IFSR Newsletter 1999 Vol. 18 No. 1 April
Kepler University Linz, Austria
This is a summary of a paper given at STIQE-98
Mankind depends on communication and has in the past invented and employed many different technologies for it. The ability to disseminate information and knowledge is one of the keys to scientific research. We try to stand on the shoulders of giants as Isaac Newton once put it.
Information has to be forwarded by some appropriate medium. New communication technologies will have a strong impact on the education paradigm. The changes of this medium over the past implied changes of the way scientific information is disseminated. Four means of transport effected major changes:
- In the oral tradition (Fig.1) the information was passed personally from teachers to students; some of them later became teachers. The limitation of oral dissemination and the difficulty of access of more than one teacher resulted in a very lean dissemination tree.
- Handwritten books (Fig. 2) were expensive to produce and to reproduce. They contained the knowledge of previous teachers. So a certain extent they replaced the teacher’s teacher and thus essentially broke the direct link.
- The printed book, produced in quantities, allowed the establishment of a knowledge base (Fig. 3). The ‘state of the art’ could now be collected and maintained in many places. The personality of the author – the teacher’s teacher lost much of its impact. The written text was the yard stick..
- The World Wide Web (Fig. 4) allows ‘individual self-promotion’. Anybody is able to put a ‘publication’ into the internet, be it a scientist or a ignoramus. No quality control exists. Everybody has easy access to this ‘published’ material. The concept of the state-of-the-art is diluted.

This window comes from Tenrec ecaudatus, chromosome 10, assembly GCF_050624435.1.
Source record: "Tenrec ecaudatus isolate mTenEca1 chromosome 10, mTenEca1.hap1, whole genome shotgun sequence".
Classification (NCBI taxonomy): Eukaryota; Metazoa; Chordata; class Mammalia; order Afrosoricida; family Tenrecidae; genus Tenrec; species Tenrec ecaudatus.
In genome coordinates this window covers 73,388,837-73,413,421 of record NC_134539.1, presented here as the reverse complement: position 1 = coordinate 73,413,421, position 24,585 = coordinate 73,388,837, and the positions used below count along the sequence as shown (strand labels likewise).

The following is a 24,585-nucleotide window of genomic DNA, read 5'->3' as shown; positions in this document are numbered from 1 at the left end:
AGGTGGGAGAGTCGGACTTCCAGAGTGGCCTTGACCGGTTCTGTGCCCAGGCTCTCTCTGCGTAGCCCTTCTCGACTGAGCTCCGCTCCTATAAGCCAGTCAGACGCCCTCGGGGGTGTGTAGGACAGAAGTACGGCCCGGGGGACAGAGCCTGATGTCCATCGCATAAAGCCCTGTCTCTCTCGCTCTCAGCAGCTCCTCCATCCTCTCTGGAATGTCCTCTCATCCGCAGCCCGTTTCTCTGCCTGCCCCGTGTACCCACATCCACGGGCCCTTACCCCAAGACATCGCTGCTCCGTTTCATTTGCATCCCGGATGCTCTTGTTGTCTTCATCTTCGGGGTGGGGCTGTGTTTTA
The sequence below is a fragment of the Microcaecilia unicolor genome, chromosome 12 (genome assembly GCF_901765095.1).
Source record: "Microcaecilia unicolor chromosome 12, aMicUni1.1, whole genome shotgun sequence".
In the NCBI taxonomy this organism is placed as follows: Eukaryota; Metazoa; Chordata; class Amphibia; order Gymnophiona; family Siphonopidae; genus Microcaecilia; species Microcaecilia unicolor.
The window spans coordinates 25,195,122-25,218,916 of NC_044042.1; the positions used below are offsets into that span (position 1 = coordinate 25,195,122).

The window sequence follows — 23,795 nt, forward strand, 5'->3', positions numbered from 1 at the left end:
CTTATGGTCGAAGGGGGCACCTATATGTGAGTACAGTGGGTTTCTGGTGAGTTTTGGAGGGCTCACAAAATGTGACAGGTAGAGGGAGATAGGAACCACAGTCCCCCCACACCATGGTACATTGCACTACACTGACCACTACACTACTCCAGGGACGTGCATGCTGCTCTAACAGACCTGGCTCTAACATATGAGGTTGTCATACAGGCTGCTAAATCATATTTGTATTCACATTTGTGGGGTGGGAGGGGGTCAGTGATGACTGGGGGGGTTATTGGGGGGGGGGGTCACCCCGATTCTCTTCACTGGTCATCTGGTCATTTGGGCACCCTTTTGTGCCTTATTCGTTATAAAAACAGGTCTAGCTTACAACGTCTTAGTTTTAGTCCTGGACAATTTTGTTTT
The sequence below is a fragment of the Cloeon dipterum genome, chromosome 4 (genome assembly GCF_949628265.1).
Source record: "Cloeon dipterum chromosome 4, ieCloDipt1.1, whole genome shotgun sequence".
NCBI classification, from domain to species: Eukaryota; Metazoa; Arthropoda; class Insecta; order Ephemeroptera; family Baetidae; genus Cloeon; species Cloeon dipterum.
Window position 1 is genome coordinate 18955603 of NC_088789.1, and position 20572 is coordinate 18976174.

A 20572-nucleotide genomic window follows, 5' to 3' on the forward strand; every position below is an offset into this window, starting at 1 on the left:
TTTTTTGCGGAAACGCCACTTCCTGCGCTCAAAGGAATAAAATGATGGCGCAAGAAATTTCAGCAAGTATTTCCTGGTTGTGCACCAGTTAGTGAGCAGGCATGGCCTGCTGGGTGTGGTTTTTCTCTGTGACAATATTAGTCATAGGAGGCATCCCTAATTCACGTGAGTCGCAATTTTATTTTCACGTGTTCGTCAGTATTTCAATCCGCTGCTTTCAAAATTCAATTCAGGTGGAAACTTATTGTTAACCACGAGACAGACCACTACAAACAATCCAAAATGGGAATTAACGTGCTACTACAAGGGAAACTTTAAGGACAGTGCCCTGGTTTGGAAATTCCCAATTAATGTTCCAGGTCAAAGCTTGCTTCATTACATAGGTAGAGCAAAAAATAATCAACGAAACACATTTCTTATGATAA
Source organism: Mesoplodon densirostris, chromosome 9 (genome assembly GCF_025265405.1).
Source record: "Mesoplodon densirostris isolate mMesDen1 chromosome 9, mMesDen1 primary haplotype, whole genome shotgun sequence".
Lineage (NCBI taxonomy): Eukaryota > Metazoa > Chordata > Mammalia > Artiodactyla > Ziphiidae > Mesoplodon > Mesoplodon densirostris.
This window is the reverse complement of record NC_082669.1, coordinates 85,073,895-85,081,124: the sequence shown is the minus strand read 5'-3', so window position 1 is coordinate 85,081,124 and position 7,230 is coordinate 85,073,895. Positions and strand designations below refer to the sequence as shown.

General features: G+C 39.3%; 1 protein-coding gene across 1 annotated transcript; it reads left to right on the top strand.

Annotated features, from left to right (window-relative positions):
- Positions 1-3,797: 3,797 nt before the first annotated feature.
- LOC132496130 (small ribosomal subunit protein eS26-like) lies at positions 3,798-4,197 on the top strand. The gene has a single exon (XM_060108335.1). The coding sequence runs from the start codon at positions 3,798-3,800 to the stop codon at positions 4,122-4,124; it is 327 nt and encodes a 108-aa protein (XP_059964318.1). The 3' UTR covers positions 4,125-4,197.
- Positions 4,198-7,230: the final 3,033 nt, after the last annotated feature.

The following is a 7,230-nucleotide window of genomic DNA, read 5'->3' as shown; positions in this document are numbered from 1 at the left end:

This development forces us to re-think some of the academic traditions established over centuries. Some obvious effects are (and more should be discovered and discussed):
- easy access from memorising facts to ad-hoc searching
- on-line information from collector to hunter
- uncontrolled publishing from blind believer to critical reader
- just-in-time-publishing from carefully prepared information to suddenly emerging new ideas
Both teachers and students must be made aware and trained to use the new techniques, to understand the consequences and define a new paradigm of education, especially at the universities. We will move from a ‘Know-What’ to a ‘Know-Where’ and ‘Know-How’ paradigm. Are we prepared for it?
Chroust, G. New Reading, New Learning, New Teaching – Will the University System change?
in: Rebernik, M., Mulej, M.: ‘STIQE ’98 – Proc. of the 4th Int. Conf. on Linking Systems Thinking, Innovation, Quality, Entrepreneurship and Environment, pp. 19-29,
Slovenian Soc. for Systems Research, Maribor,